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Reference
Kuhlthau, C. C., Maniotes, L. K., & Caspari, A. K. (2012). Guided inquiry design framework. Retrieved from https://comminfo.rutgers.edu/~kuhlthau/docs/websiteGIDFramework.pdf

Essay – Guided Inquiry and Geography

Synthesising

Synthesising

After researching my topic of Guided Inquiry (GI), within the context of the Information Search Process (ISP) (see figure 1, Kuhlthau et al, 2012) and Geography, it appears that the subject area of Geography lends itself very well to the inquiry process, and that there are a growing number of examples of its successful merging in Australia and internationally.  Teachers who have implemented GI in their schools have seen positive results, such as increased student motivation and engagement, deeper understandings, and emotional maturity, but many also suggest that some parts of the process require more time and/or scaffolding.  Some of the obstacles to expanding the incorporation of GI in Geography and other class settings include the lack of teacher training in this area, and the reliance on textbooks.  Below, I will summarise how GI does and can work in Geography classrooms, including discussion of curriculum recommendations and case study findings.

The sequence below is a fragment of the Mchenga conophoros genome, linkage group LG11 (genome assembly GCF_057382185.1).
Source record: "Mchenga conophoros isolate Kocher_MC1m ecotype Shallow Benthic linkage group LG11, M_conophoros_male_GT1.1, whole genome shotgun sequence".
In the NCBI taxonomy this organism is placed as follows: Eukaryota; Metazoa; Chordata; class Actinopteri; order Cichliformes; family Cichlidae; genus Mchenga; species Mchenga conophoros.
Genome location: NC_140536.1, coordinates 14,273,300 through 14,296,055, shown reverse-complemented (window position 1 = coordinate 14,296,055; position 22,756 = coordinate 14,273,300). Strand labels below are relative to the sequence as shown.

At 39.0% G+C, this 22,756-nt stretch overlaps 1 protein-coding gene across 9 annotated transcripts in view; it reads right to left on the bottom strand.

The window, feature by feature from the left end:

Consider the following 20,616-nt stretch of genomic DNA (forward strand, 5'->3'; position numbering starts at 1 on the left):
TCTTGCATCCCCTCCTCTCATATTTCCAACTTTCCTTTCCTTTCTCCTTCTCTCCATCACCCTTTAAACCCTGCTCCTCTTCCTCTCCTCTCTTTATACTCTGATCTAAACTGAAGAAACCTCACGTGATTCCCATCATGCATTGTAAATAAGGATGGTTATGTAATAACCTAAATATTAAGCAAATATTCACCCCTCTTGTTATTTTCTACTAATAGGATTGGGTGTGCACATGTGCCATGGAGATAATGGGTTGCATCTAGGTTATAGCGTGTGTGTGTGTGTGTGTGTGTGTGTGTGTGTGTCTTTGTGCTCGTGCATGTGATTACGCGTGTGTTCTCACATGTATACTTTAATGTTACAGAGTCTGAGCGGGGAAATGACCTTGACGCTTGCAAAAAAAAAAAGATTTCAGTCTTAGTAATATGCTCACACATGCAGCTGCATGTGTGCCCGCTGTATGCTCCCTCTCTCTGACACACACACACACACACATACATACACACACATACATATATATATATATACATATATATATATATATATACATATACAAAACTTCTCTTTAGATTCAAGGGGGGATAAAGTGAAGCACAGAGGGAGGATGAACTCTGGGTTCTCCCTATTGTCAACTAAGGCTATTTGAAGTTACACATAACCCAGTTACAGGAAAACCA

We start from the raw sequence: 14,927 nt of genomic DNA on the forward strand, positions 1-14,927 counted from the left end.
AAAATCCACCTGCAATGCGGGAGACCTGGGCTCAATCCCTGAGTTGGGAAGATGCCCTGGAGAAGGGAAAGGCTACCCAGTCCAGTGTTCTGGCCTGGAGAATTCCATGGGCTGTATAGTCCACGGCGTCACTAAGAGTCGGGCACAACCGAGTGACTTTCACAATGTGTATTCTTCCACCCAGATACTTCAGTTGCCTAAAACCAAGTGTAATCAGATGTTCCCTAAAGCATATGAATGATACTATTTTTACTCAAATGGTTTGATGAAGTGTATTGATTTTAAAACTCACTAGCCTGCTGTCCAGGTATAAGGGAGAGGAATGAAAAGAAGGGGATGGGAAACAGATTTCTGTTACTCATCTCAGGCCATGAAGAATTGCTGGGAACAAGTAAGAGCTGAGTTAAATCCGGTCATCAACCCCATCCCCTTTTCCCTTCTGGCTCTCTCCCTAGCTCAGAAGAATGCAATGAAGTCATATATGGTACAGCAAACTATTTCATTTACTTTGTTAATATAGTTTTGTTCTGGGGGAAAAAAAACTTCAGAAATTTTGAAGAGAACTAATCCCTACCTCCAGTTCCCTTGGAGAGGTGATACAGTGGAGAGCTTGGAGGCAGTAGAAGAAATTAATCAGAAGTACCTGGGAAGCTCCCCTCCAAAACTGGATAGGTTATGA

Figure 2: Guided Inquiry

Figure 2: Guided Inquiry

The new Australian Curriculum states: